Two scams are in the news this week: The ongoing grandparent scam and a scam involving a burn fund.
The BC Professional Fire Fighters’ Burn Fund has recently been informed there is a false solicitation for funds campaign currently underway in the Kelowna area. Phone calls to residents by a man calling himself ‘Mr. McGregor’ from the Greater Victoria area has some residents questioning the legitimacy of the calls.
“We would like to advise all members of the public that the BC Professional Fire Fighters’ Burn Fund doesn’t participate in any type of funds solicitation through phone calls,” states Michael Hurley, President of the BCPFF Burn Fund.
“Our charity is very well known throughout our province and it is extremely unfortunate that an individual would take advantage the members of our province and our charity for their own self gain.” remarks Michael Hurley. “We highly encourage people to contact our office if they have any questions or concerns.”
The BC Professional Fire Fighters’ Burn Fund would like to remind members of the public that the best way to donate to the charity is by calling the office at 604-436-5617 or visiting the website www.burnfund.org
West Kelowna- Police are warning residents of an ongoing scam recently reported in West Kelowna. The “Emergency Scam” (or sometimes referred to as the “Grandparent Scam”) has been around for years, preying mostly on the elderly.
In the typical scenario, a grandparent receives a phone call from a con-artist claiming to be one of his or her grandchildren. The caller goes on to say that they are in some kind of trouble and need money immediately. The reasons given can vary but recently the fraudster has been requesting bail money.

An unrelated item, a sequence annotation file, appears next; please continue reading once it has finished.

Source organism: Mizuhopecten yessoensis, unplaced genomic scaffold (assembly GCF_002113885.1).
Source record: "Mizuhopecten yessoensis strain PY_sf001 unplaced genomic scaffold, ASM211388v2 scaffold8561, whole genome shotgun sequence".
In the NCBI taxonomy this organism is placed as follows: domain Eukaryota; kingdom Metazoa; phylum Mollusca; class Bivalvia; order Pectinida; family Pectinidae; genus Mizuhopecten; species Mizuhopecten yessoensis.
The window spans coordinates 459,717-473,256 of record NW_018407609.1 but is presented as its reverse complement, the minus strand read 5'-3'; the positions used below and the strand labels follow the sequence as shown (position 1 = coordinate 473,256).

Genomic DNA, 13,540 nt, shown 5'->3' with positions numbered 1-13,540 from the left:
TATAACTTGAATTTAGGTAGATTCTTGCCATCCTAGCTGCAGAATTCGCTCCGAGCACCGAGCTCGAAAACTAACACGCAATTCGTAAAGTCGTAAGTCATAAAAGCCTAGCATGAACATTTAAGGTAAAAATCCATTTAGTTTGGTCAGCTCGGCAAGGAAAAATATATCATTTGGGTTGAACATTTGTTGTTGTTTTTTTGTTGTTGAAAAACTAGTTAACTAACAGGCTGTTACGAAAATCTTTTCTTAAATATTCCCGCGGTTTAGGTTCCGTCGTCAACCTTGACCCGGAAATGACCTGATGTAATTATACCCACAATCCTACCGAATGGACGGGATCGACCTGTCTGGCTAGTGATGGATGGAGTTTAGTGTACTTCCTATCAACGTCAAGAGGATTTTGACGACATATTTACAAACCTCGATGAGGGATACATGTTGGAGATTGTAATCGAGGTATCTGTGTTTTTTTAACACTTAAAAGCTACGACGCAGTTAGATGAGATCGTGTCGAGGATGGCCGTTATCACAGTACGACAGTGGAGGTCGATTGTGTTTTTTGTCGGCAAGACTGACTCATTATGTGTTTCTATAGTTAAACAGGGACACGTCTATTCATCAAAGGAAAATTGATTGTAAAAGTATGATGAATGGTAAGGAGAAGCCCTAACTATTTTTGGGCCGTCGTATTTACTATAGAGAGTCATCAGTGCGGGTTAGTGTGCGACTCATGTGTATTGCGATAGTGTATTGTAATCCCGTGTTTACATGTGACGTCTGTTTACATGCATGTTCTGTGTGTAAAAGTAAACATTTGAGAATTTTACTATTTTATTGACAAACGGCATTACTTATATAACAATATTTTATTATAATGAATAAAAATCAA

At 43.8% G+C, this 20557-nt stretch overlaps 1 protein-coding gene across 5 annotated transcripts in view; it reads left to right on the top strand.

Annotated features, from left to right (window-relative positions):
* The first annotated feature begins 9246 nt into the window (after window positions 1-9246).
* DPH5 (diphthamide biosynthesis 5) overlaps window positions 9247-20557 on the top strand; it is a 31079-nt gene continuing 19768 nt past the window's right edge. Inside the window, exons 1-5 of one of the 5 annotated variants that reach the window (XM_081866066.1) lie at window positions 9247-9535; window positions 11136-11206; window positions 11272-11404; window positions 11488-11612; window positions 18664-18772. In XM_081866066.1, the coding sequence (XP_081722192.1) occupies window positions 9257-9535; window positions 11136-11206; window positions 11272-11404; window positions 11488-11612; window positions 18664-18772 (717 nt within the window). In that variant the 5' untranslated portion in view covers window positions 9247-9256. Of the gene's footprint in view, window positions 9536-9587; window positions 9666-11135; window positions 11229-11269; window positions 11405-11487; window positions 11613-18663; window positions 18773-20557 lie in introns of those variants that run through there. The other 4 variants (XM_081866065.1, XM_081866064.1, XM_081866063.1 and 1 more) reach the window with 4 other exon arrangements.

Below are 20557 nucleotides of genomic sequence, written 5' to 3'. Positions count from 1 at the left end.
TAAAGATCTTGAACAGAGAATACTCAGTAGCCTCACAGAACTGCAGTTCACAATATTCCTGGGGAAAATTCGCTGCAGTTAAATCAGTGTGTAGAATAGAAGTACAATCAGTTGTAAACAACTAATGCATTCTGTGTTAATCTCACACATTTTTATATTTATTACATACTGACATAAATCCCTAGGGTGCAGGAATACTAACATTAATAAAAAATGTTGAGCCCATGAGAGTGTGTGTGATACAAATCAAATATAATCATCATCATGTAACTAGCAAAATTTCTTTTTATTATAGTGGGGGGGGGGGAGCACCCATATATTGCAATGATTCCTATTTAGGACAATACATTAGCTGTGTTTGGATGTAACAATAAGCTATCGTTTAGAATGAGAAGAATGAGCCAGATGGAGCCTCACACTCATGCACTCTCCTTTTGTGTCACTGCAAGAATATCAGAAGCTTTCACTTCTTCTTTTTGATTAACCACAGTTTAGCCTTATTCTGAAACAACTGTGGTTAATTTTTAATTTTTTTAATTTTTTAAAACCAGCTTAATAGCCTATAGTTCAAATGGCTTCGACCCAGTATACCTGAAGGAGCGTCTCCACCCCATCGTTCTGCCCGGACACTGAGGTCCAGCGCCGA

A typical call can go something like this:
Con-artist: Hi, Grandma/Grandpa
Con-artist: Do you know who this is?
Victims don’t verify the story until after the money has been sent as the caller specifically asks that they do not want other relatives to know what has happened by asking “Can you please help me? I’m in jail, but don’t tell dad! Please send the money ASAP.”
Wanting to help who they believe to be their grandchild, the victim sends money by a money transfer company only to confirm with family later that they had been scammed.
Variations on the scam exist but predominantly the emergency scam is directed toward Grandparents.
More information about frauds and scams can be found at www.antifraudcentre-centreantifraude.ca